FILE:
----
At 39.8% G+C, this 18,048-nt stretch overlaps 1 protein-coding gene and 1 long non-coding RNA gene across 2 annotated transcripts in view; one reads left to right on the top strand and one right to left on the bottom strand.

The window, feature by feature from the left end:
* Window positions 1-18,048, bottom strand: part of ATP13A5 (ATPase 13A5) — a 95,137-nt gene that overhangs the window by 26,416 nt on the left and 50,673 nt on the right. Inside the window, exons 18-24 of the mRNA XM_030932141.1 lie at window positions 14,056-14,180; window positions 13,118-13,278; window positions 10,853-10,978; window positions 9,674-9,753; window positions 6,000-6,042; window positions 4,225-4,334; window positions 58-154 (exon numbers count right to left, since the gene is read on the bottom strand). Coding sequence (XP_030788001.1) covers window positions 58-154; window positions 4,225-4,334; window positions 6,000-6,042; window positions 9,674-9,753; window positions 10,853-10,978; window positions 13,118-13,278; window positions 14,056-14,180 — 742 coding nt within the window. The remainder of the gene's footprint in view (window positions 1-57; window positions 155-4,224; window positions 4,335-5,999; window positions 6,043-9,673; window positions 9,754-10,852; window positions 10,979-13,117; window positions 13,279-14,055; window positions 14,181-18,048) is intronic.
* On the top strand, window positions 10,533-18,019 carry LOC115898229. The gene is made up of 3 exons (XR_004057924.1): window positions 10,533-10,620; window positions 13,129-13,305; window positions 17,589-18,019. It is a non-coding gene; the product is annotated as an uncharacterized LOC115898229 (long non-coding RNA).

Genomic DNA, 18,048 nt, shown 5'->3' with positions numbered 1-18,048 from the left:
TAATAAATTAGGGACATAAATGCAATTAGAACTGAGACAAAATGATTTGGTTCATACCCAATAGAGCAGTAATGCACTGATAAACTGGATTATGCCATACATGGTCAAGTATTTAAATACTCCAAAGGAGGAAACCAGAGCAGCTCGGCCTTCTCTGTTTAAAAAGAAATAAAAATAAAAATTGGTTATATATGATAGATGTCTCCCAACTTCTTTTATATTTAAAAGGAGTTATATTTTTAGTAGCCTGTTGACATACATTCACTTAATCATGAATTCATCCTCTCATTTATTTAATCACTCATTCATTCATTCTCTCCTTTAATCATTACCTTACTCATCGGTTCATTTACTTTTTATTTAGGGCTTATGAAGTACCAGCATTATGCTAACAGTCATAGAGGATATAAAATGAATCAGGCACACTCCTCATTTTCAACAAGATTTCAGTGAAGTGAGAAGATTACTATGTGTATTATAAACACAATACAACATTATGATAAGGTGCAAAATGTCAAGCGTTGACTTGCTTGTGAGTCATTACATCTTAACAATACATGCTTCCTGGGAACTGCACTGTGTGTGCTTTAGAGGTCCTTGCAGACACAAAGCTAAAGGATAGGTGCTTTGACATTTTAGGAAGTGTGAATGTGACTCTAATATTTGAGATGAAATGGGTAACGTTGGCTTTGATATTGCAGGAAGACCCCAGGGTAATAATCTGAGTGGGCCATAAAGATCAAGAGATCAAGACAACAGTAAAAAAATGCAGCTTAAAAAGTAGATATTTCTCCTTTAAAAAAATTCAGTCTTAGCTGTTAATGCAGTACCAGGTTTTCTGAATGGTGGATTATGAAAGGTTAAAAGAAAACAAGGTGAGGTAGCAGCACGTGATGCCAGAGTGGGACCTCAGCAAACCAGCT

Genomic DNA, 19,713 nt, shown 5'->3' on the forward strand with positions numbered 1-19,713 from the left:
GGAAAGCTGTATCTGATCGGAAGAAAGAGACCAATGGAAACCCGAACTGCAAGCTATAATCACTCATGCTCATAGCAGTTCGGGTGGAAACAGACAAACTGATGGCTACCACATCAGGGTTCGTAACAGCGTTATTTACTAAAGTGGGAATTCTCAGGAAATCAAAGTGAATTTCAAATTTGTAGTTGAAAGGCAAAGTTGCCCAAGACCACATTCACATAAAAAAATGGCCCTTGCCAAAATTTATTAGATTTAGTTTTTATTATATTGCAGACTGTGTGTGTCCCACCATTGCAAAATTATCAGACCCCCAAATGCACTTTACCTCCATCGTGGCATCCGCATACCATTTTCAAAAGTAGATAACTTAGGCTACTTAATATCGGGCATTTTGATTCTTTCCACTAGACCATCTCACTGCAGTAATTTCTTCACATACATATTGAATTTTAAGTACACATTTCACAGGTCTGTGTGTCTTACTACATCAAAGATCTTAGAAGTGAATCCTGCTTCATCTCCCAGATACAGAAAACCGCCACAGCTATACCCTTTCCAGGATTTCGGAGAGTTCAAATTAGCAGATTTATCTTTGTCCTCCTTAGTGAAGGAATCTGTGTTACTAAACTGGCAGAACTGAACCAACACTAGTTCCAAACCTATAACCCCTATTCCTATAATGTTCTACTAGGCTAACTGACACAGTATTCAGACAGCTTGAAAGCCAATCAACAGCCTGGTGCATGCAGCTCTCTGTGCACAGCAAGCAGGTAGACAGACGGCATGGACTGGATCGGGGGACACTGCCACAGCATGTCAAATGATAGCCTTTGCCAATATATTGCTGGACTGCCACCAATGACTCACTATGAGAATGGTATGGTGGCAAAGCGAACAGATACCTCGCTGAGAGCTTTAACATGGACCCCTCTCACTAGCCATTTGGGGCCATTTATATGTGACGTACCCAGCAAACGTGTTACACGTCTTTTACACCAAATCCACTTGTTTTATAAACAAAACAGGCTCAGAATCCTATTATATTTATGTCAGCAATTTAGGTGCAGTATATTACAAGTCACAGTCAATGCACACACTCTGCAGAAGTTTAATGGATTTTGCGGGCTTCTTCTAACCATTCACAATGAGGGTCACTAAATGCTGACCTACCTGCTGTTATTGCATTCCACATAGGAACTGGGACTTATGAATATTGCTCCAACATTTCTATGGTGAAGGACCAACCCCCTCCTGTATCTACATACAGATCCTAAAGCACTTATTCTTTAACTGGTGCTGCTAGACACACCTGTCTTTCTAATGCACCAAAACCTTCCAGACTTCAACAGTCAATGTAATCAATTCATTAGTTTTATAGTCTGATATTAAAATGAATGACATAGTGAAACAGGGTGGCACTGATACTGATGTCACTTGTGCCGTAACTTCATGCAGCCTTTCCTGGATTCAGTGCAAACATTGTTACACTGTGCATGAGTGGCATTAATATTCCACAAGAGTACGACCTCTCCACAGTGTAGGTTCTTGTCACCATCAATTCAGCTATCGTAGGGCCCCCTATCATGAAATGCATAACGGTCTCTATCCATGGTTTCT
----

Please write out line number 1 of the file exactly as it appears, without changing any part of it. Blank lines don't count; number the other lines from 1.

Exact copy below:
At 39.8% G+C, this 18,048-nt stretch overlaps 1 protein-coding gene and 1 long non-coding RNA gene across 2 annotated transcripts in view; one reads left to right on the top strand and one right to left on the bottom strand.